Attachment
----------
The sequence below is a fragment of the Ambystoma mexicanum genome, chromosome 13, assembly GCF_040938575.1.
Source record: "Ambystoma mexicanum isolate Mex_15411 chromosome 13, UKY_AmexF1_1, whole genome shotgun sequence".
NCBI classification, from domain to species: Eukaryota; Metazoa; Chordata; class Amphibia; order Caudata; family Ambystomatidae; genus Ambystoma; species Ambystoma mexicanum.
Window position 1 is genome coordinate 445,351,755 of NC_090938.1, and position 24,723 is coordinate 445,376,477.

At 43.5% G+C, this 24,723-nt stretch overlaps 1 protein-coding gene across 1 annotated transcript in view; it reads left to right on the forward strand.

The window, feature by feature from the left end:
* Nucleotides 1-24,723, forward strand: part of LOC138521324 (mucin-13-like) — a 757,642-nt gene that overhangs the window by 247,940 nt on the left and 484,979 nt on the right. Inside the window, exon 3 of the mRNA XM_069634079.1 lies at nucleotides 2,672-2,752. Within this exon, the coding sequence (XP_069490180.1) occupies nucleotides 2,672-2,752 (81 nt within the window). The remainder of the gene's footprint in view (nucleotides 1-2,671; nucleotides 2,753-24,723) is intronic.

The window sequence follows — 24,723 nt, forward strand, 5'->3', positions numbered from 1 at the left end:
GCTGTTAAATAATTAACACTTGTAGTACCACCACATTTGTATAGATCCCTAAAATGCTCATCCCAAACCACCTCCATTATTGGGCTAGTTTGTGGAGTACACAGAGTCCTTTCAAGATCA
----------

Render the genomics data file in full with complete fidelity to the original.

The sequence below is a fragment of the Ambystoma mexicanum genome, chromosome 13, assembly GCF_040938575.1.
Source record: "Ambystoma mexicanum isolate Mex_15411 chromosome 13, UKY_AmexF1_1, whole genome shotgun sequence".
NCBI classification, from domain to species: Eukaryota; Metazoa; Chordata; class Amphibia; order Caudata; family Ambystomatidae; genus Ambystoma; species Ambystoma mexicanum.
Window position 1 is genome coordinate 445,351,755 of NC_090938.1, and position 24,723 is coordinate 445,376,477.

At 43.5% G+C, this 24,723-nt stretch overlaps 1 protein-coding gene across 1 annotated transcript in view; it reads left to right on the forward strand.

The window, feature by feature from the left end:
* Nucleotides 1-24,723, forward strand: part of LOC138521324 (mucin-13-like) — a 757,642-nt gene that overhangs the window by 247,940 nt on the left and 484,979 nt on the right. Inside the window, exon 3 of the mRNA XM_069634079.1 lies at nucleotides 2,672-2,752. Within this exon, the coding sequence (XP_069490180.1) occupies nucleotides 2,672-2,752 (81 nt within the window). The remainder of the gene's footprint in view (nucleotides 1-2,671; nucleotides 2,753-24,723) is intronic.

The window sequence follows — 24,723 nt, forward strand, 5'->3', positions numbered from 1 at the left end:
GCTGTTAAATAATTAACACTTGTAGTACCACCACATTTGTATAGATCCCTAAAATGCTCATCCCAAACCACCTCCATTATTGGGCTAGTTTGTGGAGTACACAGAGTCCTTTCAAGATCA